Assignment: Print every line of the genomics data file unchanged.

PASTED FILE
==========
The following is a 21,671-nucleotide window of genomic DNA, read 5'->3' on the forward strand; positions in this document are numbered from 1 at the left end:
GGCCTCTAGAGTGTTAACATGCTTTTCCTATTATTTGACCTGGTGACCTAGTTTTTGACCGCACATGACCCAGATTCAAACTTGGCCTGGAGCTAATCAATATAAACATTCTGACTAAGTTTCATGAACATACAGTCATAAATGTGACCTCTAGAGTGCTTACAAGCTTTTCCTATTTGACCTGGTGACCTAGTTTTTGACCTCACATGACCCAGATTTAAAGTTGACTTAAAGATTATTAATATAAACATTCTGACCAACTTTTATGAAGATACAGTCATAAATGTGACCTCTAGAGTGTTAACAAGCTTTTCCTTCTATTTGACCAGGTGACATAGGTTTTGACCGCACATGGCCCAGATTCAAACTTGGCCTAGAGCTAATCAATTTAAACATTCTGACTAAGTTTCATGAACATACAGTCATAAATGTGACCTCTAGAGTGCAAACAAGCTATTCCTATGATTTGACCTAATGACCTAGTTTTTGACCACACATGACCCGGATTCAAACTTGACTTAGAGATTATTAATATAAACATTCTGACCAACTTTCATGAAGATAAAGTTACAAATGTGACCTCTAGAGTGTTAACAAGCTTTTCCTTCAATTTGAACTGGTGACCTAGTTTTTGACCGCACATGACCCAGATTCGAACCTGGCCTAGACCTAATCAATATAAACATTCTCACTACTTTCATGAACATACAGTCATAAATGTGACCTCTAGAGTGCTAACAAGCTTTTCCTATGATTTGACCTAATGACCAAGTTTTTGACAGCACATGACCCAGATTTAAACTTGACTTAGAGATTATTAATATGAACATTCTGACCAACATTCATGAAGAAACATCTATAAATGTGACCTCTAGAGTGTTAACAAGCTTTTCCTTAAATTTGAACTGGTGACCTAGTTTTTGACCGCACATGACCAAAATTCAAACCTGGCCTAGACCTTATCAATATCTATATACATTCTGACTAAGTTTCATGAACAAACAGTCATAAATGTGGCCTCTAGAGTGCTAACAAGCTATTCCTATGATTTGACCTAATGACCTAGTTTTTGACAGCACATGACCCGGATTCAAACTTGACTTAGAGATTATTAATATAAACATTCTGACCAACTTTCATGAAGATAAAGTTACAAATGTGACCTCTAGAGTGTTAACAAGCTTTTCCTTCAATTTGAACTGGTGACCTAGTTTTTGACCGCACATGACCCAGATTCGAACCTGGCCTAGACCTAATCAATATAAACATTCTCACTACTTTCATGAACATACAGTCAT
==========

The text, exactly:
The following is a 21,671-nucleotide window of genomic DNA, read 5'->3' on the forward strand; positions in this document are numbered from 1 at the left end:
GGCCTCTAGAGTGTTAACATGCTTTTCCTATTATTTGACCTGGTGACCTAGTTTTTGACCGCACATGACCCAGATTCAAACTTGGCCTGGAGCTAATCAATATAAACATTCTGACTAAGTTTCATGAACATACAGTCATAAATGTGACCTCTAGAGTGCTTACAAGCTTTTCCTATTTGACCTGGTGACCTAGTTTTTGACCTCACATGACCCAGATTTAAAGTTGACTTAAAGATTATTAATATAAACATTCTGACCAACTTTTATGAAGATACAGTCATAAATGTGACCTCTAGAGTGTTAACAAGCTTTTCCTTCTATTTGACCAGGTGACATAGGTTTTGACCGCACATGGCCCAGATTCAAACTTGGCCTAGAGCTAATCAATTTAAACATTCTGACTAAGTTTCATGAACATACAGTCATAAATGTGACCTCTAGAGTGCAAACAAGCTATTCCTATGATTTGACCTAATGACCTAGTTTTTGACCACACATGACCCGGATTCAAACTTGACTTAGAGATTATTAATATAAACATTCTGACCAACTTTCATGAAGATAAAGTTACAAATGTGACCTCTAGAGTGTTAACAAGCTTTTCCTTCAATTTGAACTGGTGACCTAGTTTTTGACCGCACATGACCCAGATTCGAACCTGGCCTAGACCTAATCAATATAAACATTCTCACTACTTTCATGAACATACAGTCATAAATGTGACCTCTAGAGTGCTAACAAGCTTTTCCTATGATTTGACCTAATGACCAAGTTTTTGACAGCACATGACCCAGATTTAAACTTGACTTAGAGATTATTAATATGAACATTCTGACCAACATTCATGAAGAAACATCTATAAATGTGACCTCTAGAGTGTTAACAAGCTTTTCCTTAAATTTGAACTGGTGACCTAGTTTTTGACCGCACATGACCAAAATTCAAACCTGGCCTAGACCTTATCAATATCTATATACATTCTGACTAAGTTTCATGAACAAACAGTCATAAATGTGGCCTCTAGAGTGCTAACAAGCTATTCCTATGATTTGACCTAATGACCTAGTTTTTGACAGCACATGACCCGGATTCAAACTTGACTTAGAGATTATTAATATAAACATTCTGACCAACTTTCATGAAGATAAAGTTACAAATGTGACCTCTAGAGTGTTAACAAGCTTTTCCTTCAATTTGAACTGGTGACCTAGTTTTTGACCGCACATGACCCAGATTCGAACCTGGCCTAGACCTAATCAATATAAACATTCTCACTACTTTCATGAACATACAGTCAT